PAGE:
Mitigating Heat and Drought More Important to Moroccans Than Jobs and National Economy

Afaf Fahchouch
Afaf Fahchouch
2 Min Read
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In the latest Afrobarometer survey, over half of Moroccans who are aware of climate change state that it is worsening life in the country. The survey reveals that ordinary citizens can play a role in limiting climate change, and the government must take immediate action to combat it, even if it incurs significant costs. Moroccans also report an increase in severe droughts over the past decade.

In 2022, Morocco experienced its hottest year in over four decades, and the agricultural season of 2021/2022 was marked as the driest period in meteorological records. To address climate change, the government aims to meet 50% of the country’s electricity demands with renewable energy (solar, wind, and hydropower) by 2030.

Key findings from the survey indicate that 54% of Moroccan adults are aware of climate change. Among those who are informed about it, nearly two-thirds (63%) believe it is making life worse, a 14-percentage-point increase since 2020. A vast majority (75%) of respondents state that ordinary citizens can contribute to curbing climate change, and 64% advocate for immediate government action, even if it may lead to job losses or other economic challenges.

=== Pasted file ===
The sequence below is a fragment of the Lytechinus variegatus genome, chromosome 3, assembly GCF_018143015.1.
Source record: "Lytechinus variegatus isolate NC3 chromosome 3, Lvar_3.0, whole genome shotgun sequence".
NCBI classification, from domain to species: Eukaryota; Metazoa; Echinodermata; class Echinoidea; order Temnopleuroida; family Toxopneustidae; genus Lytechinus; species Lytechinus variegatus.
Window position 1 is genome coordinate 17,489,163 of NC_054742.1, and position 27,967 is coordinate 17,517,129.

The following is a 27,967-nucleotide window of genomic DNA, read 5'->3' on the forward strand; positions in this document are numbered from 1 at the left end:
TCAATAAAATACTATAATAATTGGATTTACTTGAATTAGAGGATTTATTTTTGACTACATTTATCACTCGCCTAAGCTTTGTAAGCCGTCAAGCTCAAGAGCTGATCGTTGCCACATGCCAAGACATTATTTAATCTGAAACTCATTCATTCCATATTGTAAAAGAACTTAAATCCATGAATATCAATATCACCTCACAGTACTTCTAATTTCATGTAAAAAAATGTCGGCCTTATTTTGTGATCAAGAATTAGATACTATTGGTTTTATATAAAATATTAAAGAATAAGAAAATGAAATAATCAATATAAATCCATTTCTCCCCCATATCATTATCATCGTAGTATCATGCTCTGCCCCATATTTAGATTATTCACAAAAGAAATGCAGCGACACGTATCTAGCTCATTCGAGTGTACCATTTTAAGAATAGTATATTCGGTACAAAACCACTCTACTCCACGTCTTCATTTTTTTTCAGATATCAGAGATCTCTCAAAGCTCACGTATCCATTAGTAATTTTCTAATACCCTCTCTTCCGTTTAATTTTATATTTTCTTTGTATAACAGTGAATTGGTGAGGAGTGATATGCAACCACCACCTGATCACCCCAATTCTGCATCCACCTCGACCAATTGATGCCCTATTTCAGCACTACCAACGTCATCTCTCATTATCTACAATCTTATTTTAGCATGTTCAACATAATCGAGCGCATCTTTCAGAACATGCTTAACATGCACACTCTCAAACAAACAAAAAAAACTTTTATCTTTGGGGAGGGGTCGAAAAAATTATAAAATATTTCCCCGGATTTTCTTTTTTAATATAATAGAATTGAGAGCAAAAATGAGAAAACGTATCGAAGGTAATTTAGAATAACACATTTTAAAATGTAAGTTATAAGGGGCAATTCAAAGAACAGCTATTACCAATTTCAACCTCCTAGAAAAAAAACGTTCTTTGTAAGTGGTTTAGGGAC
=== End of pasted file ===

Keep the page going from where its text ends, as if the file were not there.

Furthermore, 66% of Moroccans report that droughts have become more severe over the past decade.

Afrobarometer is a non-partisan survey research network that gathers reliable data on African experiences and evaluations of democracy, governance, and quality of life. The team in Morocco, led by Global for Survey and Consulting (GSC), conducted face-to-face interviews with 1,200 adult Moroccans between 31 August and 19 September 2022, providing country-level results with a margin of error of +/-3 percentage points at a 95% confidence level. Previous Afrobarometer surveys were conducted in Morocco in 2013, 2015, 2018, and 2021.

Afaf Al Fahchouch

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